GSA Annual Meeting in Phoenix, Arizona, USA - 2019

Paper No. 27-4
Presentation Time: 9:00 AM-5:30 PM


HAVELES, Andrew W.1, ALTERMATT, Ellen1, ERIKSSON, Susan C.2, O'CONNELL, Kristin1, IVERSON, Ellen1, SOULE, Dax3, ORR, Cailin Huyck1 and O'REILLY, Catherine M.4, (1)Science Education Resource Center, Carleton College, 1 North College St, Northfield, MN 55057, (2)University of Calgary, Calgary, AB T2N1N4, Canada, (3)School of Earth and Environmental Sciences, Queens College CUNY, 65-30 Kissena Blvd, Flushing, NY 11367, (4)Dept. of Geography, Geology, and the Environment, Illinois State University, Normal, IL 61790

The availability and wealth of large, environmental datasets creates opportunities to teach scientific concepts and quantitative reasoning with these data. A new NSF-funded component of Project EDDIE (Environmental Data-Driven Inquiry and Exploration) is focused on developing and expanding a self-sustaining community of instructors able to effectively use and develop teaching materials that use large datasets to teach scientific concepts and quantitative reasoning. The community will build a shared vision that starts with understanding the best practices and strategies for improving the teaching of quantitative reasoning using data in the classroom and identifying gaps in available .

We found that instructors perceive multiple benefits of using data in their teaching to develop quantitative reasoning in undergraduate students, including increasing student engagement, bolstering students’ academic and professional skills, increasing scientific literacy, and helping students understand the value of science. Instructors also identified a variety of challenges to developing students’ quantitative reasoning via the use of large datasets, including a lack of confidence and skills among both students and faculty and inadequate resources. Participants noted that Project EDDIE could play an important role in mitigating these challenges by continuing to facilitate the development of teaching modules that support and guide faculty as they incorporate real-world data into their teaching of a student body that is diverse in motivation, self-efficacy, and skill-level. In addition, instructors identified interest in a community of practice of faculty members who can share challenges and successes in implementing EDDIE modules in their classrooms.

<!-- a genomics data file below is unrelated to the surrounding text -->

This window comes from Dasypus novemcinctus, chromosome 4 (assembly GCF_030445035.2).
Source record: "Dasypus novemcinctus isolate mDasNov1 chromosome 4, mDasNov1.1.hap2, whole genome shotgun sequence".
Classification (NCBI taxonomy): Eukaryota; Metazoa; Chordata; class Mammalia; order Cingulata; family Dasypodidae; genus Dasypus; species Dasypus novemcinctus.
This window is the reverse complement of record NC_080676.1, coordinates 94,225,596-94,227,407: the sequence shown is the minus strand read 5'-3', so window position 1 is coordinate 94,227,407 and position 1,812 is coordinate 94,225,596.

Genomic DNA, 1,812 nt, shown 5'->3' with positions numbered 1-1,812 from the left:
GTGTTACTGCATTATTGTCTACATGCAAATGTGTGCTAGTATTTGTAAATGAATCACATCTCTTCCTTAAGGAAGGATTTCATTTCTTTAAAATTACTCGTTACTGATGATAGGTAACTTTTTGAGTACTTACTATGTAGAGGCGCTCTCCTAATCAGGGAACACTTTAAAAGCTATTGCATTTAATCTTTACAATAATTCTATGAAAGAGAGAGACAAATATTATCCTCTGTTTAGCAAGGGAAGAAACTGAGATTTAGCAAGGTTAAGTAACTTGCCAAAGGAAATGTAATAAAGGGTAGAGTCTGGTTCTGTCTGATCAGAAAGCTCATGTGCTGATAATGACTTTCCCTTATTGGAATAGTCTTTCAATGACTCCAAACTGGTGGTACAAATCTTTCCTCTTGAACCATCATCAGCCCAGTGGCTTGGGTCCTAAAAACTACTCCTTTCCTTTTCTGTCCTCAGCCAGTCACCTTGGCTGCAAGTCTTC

Findings are currently informing professional development opportunities, including the upcoming EDDIE Module Design and Development Workshop ( Each module will focus on specific scientific concepts and address a set of quantitative reasoning or analytical skills, using large datasets that are publicly available online.